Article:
Retail Media

Save Mart launches digital ad network to drive in-store shopping

The California-based grocer is expanding its retail media partnership with Swiftly.

save mart screenshots

(Photo courtesy of Swiftly/Save Mart)

Retail media is growing at a breakneck pace and it’s at the top of commerce conversations in 2023. But it’s worth taking a step back to remembering that marketplace-based advertising remains in early stages of development. That means there is room for a variety of retailers to adopt it, and apply a diverse range of approaches to find what success looks like for their particular business.

The latest example comes in the form of news out Tuesday from The Save Mart Companies (TSMC) and Swiftly.

TSMC, a grocer that operates approximately 200 stores under the Save Mart, Lucky and FoodMaxx banners in California and Western Nevada, is launching a retail media network through the retailer’s websites and mobile apps that aims to drive in-store traffic and sales. The new offering expands TSMC’s partnership with Swiftly, a digital customer engagement company that helps brick-and-mortar retailers grow digital relationships with shoppers.

TSMC’s retail media network is taking an approach that is distinct from the advertising offerings of ecommerce platforms such as Amazon, Walmart and Instacart. Rather than search-based advertising in which brands purchase media to improve their ranking in results, TSMC and Swiftly are offering content, coupons and loyalty experiences alongside display advertising and product listings.

One part of the impetus for the focus on in-store shopping comes by way of category imperatives. About 80-90% of grocery transactions still take place in stores, and that’s especially true for regional-level grocers. Additionally, consumers are moving more seamlessly across digital and physical shopping. According to Swiftly data, over 85% of consumers prefer interacting with brands using both channels, so brands will want to show on apps just like they do in the store.

But it’s clear that they’re also thinking about injecting new ideas into the market. Swiftly CTO Sean Turner said the companies believe they can “out-innovate” competitors.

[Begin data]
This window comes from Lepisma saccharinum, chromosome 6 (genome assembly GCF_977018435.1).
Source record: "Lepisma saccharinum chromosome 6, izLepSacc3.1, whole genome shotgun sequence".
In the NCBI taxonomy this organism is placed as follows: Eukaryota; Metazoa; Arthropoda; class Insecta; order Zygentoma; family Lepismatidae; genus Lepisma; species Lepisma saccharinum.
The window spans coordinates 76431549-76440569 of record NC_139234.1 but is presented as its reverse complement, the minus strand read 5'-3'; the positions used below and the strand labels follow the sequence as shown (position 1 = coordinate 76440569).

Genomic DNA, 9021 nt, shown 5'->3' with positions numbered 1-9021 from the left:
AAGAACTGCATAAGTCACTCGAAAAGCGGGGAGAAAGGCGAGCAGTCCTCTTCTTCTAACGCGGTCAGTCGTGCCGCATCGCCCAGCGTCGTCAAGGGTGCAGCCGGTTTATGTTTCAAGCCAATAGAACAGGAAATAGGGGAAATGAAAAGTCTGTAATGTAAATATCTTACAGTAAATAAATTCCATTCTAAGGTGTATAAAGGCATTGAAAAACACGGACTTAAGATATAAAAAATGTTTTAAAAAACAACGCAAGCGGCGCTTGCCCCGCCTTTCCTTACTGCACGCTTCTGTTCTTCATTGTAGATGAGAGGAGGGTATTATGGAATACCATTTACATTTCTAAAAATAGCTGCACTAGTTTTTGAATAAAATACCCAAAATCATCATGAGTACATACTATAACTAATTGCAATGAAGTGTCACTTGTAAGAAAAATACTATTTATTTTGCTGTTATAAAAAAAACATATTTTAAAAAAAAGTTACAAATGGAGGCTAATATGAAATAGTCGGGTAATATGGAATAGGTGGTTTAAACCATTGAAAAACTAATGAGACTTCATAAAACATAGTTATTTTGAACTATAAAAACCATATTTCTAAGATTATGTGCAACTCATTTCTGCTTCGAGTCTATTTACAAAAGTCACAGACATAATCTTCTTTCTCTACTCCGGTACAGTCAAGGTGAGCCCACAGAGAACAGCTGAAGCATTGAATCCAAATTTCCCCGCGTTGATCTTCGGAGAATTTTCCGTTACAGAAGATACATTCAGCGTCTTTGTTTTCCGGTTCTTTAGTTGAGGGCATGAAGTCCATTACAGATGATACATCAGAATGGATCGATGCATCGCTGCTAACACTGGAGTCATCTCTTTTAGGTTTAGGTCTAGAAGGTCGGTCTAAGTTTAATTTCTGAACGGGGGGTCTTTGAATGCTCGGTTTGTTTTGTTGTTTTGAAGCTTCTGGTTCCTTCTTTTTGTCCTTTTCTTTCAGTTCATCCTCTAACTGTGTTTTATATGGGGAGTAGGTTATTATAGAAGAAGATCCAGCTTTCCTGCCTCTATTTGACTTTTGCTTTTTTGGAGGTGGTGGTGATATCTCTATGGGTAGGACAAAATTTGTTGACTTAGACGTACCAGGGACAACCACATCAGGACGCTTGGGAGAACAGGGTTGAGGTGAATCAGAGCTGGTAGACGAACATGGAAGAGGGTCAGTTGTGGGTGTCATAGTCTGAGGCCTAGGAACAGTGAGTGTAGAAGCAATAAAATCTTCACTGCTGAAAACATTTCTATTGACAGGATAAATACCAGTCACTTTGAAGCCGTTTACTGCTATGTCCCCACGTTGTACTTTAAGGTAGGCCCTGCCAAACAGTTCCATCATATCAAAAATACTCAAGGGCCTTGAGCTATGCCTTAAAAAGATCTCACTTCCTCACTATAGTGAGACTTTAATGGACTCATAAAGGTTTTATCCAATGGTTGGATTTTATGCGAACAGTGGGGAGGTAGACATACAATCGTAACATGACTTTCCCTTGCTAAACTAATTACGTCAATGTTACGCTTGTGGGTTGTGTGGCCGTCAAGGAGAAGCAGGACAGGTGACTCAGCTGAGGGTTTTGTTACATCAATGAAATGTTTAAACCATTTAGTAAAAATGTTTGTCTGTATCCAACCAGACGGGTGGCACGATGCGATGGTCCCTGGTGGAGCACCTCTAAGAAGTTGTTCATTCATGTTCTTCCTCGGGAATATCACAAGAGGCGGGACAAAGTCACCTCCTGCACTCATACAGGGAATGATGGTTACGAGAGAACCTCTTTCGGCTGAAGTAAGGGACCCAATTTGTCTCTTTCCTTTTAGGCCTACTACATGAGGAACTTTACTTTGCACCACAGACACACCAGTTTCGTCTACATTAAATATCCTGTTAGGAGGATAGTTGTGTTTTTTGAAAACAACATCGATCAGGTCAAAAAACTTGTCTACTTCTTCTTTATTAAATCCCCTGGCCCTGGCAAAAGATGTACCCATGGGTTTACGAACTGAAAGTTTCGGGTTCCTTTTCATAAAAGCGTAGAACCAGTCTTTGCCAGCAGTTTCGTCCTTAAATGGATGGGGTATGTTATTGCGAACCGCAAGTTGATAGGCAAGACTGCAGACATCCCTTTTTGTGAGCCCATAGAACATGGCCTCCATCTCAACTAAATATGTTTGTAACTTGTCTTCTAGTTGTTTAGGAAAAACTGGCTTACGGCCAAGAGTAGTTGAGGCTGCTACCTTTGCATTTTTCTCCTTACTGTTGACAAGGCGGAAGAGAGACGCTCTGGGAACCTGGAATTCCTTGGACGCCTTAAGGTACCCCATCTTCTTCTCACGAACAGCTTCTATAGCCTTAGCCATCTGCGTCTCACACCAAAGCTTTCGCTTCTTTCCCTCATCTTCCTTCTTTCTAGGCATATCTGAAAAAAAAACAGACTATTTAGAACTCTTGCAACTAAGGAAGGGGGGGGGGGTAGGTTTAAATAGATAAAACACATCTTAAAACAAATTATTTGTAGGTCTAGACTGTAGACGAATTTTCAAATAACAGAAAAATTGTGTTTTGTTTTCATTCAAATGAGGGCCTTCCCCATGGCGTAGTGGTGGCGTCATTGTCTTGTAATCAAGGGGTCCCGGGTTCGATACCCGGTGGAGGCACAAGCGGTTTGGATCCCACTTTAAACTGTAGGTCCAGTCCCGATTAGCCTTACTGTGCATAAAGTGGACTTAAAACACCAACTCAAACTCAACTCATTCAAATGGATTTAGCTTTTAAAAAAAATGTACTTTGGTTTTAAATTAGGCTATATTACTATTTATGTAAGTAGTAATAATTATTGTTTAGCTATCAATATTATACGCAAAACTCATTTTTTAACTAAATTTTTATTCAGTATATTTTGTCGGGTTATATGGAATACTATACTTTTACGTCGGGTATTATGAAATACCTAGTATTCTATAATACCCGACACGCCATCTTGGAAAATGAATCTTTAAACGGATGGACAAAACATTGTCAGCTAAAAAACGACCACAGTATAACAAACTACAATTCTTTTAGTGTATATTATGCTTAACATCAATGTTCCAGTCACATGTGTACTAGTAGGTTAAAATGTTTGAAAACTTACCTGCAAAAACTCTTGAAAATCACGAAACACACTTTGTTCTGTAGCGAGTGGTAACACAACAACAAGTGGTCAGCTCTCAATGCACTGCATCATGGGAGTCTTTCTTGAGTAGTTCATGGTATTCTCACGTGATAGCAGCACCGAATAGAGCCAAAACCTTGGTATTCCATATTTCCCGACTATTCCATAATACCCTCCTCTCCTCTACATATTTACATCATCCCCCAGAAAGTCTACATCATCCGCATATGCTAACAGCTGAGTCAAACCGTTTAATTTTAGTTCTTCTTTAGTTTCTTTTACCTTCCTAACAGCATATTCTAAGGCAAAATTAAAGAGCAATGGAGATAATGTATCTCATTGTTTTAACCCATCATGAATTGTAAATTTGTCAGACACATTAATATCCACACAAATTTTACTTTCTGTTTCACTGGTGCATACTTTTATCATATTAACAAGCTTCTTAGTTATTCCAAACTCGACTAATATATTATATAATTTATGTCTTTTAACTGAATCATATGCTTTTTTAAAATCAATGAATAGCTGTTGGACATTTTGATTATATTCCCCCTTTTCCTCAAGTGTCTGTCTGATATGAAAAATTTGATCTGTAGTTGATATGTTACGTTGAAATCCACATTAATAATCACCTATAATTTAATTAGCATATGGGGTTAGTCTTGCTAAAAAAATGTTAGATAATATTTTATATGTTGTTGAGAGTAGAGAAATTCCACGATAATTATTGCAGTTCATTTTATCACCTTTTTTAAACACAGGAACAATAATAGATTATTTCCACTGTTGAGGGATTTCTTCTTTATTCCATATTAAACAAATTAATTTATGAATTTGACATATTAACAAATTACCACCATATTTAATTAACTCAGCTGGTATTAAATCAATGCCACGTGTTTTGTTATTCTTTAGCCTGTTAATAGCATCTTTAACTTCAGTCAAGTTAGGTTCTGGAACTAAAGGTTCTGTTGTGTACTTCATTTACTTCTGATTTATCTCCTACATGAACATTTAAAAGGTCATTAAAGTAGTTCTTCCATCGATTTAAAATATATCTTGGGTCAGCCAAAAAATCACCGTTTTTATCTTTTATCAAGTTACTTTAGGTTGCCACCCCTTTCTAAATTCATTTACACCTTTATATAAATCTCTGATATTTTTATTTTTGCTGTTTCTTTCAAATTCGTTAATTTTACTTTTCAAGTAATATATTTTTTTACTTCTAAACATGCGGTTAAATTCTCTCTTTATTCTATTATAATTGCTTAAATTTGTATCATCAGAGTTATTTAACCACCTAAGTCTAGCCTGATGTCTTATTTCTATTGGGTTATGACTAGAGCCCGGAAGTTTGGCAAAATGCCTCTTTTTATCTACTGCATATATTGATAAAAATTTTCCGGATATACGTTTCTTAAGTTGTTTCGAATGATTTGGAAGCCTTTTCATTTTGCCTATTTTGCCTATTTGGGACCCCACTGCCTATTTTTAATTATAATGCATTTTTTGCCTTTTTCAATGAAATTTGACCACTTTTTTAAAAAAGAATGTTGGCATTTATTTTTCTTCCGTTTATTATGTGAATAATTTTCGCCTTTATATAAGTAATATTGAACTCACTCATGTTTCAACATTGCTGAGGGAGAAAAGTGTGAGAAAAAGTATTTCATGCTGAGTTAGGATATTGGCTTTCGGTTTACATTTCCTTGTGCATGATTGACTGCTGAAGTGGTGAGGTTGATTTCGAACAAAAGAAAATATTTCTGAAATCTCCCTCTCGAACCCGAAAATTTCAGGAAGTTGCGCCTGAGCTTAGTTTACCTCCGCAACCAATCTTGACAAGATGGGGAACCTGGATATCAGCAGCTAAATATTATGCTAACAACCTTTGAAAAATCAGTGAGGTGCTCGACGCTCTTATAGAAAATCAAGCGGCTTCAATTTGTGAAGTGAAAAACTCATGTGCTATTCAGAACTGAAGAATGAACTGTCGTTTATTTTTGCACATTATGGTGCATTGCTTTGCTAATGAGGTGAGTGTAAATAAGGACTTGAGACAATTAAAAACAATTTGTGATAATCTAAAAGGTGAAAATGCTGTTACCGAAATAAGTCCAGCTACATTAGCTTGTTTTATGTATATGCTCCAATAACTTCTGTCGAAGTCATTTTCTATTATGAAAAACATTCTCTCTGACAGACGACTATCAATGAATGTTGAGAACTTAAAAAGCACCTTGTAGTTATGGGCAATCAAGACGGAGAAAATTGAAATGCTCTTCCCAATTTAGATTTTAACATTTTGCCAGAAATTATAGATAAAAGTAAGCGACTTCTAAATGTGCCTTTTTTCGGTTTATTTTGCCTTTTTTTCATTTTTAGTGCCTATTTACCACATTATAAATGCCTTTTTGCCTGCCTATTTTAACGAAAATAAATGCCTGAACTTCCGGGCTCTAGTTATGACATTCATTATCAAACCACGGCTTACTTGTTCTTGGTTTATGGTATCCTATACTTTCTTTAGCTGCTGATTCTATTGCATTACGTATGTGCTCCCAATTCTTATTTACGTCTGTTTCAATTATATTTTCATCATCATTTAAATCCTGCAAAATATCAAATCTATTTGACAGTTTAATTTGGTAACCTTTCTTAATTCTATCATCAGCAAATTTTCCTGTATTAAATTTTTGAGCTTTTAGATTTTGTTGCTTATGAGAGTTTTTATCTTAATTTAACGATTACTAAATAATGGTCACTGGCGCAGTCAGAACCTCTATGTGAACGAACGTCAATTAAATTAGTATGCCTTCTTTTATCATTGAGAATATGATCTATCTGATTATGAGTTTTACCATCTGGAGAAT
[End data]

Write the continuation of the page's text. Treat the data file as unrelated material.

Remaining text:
“There is a lot of opportunity to democratize the industry by bringing a lot of the capabilities that the larger players have, and enabling those in the rest of the industry,” said Sean Turner, CTO of Swiftly. “Save Mart is a very forward thinking grocer…and we've partnered together to look to leapfrog what its very formidable competitors are doing in digital.”

Turner offered a few examples of early campaigns being run on TSMC’s sites through the retail medai network:

Chobani has an activation that includes recipes that highlight how yogurt fits into full breakfast meals.

Freebie Friday offers a digital coupon to Save Mart items that offers redemption of a full-sized item available in the store.

Quaker Grits is featuring content on grits for California shoppers who may not be as familiar with a food that’s popular in the South and Midwest. This includes storytelling, pricing and availability.

Foster Farms’ Honey Crunchy Mini Corndogs is featuring a $2-off coupon in the frozen section. When users click into the coupon, they can also see other products available in the store to which the coupon can be applied.

The variety of available media speaks to how shoppers are using digital properties at a grocer such as Save Mart. The company’s websites and mobile apps don’t offer an ecommerce marketplace. Rather, digital is complementary to the in-store shopping experience. So shoppers are interacting with the content in a number of different ways. Rather than pointing to online checkout, everything must orient back to the store.

“They might open up the retailer's weekly ad, they might go to see what coupons are available, they might look at what items are on sale, and we leverage the digital properties to help to tell that story," Turner said. “And that's really where a lot of this brand storytelling can come in. Shoppers are able to leverage some of the great stories, both around savings as well as around new product ideas, to educate shoppers, and offer a better service to shoppers when they come into the store.”

Like most of retail media, part of the advantage lies in targeting capabilities. Advertising through these owned web and app experiences is powered by first-party data. That’s different from the third-party data that for years powered cookies and social media-based advertising. It’s an area where grocers can gain a particular advantage. Their stores are the site of regular purchases, and as a result they have the potential to access lots of data about consumer habits.

“I can't think of a vertical where you've got a richer first party data set, and more choice in terms of just the number of SKUs and brands that you have in your average grocery store, Turner said. “That's ripe for this kind of advancement.”

For regional grocers that have long operated on tight margins, there’s another significant opportunity in retail media: Adding a high-margin digital business that scales quickly. Now, the local supermarket is an internet-based business, too.

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